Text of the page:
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Gene and Terryn discuss Gene's recent reporting for NPR on those Southerners, black and white, for whom the Confederate flag is a genuine signifier of identity. Terryn breaks down what well-meaning Northerners don't get about the South; she also references Walker, Texas Ranger at least once. For information regarding your data privacy, visit acast.com/privacy

Jul 15 2015

34mins

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Rank #7: #30: Dyson Vs. West. (May 8 2015)

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Jamil Smith, senior editor at the New Republic, joins Gene, Terryn and Jamelle to discuss That Michael Eric Dyson Article About Cornel West. As the article's editor (!), he dishes some inside dirt on the politics behind the politics, on wrangling Dyson down to 10,000 words, and on taking over at a publication best known for its defenses of racism.

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May 09 2015

45mins

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Rank #8: #24: #Ferguson. (September 17 2014)

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Joel, Jamelle and Gene were all in Ferguson covering the aftermath of the Michael Brown shooting for their respective jobs. In this episode, they compare notes on what they saw and heard and what, if anything, happens next.

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Sep 17 2014

20mins

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Rank #9: #35: 'Straight Outta Compton' And the Unkillable Biopic Genre. (August 23 2015)

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The N.W.A. movie "Straight Outta Compton" is the latest entrant into the anemic hip-hop biopic genre. It's crushing at the box office even as controversies around who was cast in it and which details were left out of it. (Namely: all of the women, ever.) Jalen Coats (@jvcoats), a writer and DJ from LA, joins GD to figure out what it all means, and argue over which great female MCs should get a biopic of their own, and also why biopics should never exist. For information regarding your data privacy, visit acast.com/privacy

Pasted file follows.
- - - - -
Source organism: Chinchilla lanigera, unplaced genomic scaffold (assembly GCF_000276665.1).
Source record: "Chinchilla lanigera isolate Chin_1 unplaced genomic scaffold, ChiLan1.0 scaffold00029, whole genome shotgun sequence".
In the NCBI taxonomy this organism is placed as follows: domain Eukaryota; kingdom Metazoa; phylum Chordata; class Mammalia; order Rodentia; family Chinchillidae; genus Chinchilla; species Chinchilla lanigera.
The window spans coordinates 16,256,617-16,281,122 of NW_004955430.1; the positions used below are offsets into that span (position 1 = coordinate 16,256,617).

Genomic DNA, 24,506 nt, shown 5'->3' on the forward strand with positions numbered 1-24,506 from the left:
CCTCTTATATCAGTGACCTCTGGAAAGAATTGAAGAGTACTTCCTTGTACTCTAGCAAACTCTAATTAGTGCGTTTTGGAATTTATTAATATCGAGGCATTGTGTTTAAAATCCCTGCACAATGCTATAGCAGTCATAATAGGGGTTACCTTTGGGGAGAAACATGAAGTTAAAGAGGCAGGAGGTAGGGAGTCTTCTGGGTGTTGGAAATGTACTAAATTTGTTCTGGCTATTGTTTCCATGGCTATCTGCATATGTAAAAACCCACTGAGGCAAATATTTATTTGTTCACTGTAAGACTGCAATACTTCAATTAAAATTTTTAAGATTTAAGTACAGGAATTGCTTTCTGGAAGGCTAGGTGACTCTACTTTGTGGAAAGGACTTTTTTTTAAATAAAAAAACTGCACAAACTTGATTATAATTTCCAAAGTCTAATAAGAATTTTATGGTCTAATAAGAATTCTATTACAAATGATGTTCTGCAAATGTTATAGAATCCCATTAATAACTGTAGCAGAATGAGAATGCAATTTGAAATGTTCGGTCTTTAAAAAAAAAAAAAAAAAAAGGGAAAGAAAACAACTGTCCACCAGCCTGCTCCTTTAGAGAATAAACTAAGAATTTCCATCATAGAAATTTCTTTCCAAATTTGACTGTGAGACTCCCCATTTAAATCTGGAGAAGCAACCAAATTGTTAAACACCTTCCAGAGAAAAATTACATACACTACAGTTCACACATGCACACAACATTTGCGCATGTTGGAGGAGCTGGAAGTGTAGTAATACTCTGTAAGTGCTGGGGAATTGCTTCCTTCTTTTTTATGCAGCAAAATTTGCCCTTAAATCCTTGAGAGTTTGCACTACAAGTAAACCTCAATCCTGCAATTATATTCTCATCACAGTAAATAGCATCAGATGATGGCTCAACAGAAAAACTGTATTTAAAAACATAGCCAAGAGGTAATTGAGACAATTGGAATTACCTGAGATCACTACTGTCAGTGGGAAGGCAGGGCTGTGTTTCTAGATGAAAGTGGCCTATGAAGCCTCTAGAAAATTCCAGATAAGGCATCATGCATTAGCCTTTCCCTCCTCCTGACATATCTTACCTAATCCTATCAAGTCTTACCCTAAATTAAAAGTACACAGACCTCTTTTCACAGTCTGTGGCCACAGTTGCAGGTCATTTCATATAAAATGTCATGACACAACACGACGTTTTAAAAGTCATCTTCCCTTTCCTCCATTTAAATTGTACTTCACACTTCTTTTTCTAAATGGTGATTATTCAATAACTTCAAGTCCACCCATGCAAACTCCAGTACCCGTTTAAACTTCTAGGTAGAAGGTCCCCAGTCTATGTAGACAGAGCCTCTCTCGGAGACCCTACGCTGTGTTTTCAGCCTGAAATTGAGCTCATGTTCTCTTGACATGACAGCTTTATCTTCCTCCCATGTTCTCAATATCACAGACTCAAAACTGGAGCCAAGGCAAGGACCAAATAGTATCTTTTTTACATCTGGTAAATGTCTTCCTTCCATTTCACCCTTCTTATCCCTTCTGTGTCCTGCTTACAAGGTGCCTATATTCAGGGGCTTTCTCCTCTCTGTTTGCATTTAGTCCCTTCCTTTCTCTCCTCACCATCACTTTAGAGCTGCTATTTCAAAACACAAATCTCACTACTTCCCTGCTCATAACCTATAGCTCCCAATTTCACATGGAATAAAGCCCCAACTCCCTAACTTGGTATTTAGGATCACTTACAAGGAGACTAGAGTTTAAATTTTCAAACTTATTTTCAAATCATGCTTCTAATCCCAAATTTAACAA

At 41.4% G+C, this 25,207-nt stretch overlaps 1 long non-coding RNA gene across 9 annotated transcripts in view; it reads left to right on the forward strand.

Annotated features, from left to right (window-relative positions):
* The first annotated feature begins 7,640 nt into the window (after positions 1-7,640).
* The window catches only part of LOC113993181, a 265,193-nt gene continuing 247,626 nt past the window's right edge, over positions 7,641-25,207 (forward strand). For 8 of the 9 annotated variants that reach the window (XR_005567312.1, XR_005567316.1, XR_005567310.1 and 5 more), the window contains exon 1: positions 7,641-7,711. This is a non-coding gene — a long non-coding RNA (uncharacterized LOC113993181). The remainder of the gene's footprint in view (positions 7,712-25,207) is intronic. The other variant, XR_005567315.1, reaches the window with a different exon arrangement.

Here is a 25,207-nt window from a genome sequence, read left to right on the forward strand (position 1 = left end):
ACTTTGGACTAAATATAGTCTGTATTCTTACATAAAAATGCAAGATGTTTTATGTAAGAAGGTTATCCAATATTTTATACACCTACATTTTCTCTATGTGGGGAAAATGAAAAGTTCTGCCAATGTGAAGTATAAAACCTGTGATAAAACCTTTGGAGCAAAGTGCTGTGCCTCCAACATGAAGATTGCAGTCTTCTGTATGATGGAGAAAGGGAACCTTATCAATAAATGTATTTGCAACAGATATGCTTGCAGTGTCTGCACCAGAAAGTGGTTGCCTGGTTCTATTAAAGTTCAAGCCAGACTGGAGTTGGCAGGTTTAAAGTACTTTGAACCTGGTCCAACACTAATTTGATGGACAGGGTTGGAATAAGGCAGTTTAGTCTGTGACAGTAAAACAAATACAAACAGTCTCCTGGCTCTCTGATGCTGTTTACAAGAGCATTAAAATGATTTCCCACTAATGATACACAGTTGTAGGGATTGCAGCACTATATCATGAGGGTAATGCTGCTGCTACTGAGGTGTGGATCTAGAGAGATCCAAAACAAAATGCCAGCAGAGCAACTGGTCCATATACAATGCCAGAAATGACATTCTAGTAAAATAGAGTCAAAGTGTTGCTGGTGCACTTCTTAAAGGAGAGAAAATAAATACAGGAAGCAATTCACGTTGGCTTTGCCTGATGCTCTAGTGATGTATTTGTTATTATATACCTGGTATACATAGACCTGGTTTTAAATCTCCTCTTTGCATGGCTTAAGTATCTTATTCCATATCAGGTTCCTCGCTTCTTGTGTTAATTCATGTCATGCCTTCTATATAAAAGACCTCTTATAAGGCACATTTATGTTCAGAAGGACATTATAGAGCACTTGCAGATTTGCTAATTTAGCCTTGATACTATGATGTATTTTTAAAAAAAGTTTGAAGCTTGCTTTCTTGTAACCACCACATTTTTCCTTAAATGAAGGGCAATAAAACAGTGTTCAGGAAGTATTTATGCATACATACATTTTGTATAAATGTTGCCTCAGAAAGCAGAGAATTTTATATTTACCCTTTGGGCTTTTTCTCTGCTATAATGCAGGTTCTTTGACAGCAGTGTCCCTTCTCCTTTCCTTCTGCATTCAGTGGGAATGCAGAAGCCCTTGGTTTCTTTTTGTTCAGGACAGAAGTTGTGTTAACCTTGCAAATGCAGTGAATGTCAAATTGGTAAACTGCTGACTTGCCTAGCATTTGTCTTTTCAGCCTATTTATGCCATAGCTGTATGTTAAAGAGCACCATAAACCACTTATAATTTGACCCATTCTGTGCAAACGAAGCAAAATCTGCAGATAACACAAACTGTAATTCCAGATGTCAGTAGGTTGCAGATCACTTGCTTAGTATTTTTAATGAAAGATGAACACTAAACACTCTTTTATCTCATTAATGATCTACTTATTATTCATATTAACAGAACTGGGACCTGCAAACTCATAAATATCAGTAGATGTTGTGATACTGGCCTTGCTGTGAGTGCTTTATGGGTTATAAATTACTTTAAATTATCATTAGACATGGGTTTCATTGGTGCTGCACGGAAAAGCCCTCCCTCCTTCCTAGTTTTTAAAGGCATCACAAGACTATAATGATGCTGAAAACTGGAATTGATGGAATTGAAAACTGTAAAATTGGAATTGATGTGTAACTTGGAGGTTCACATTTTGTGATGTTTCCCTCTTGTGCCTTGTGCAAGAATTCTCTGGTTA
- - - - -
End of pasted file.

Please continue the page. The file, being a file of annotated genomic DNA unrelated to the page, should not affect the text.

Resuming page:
Aug 24 2015

23mins

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Rank #10: #26: Selma. (January 24 2015)

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NPR's Bilal Qureshi and the writer Joshunda Sanders join G.D. to chop it up about "Selma," the much-discussed historical drama by the director Ava Duvernay. (Alas, we recorded this a week before the Academy Award nominations were announced, so we don't get into the film's perceived Oscar snubbing here.)

Also, Bilal stumps hard for "Beyond The Lights," a movie that like "Selma," boasted a black woman at the helm. "Lights" tanked at the box office despite strong reviews, and Bilal said that it's in part because no one knew how to market it. For information regarding your data privacy, visit acast.com/privacy

Jan 24 2015

37mins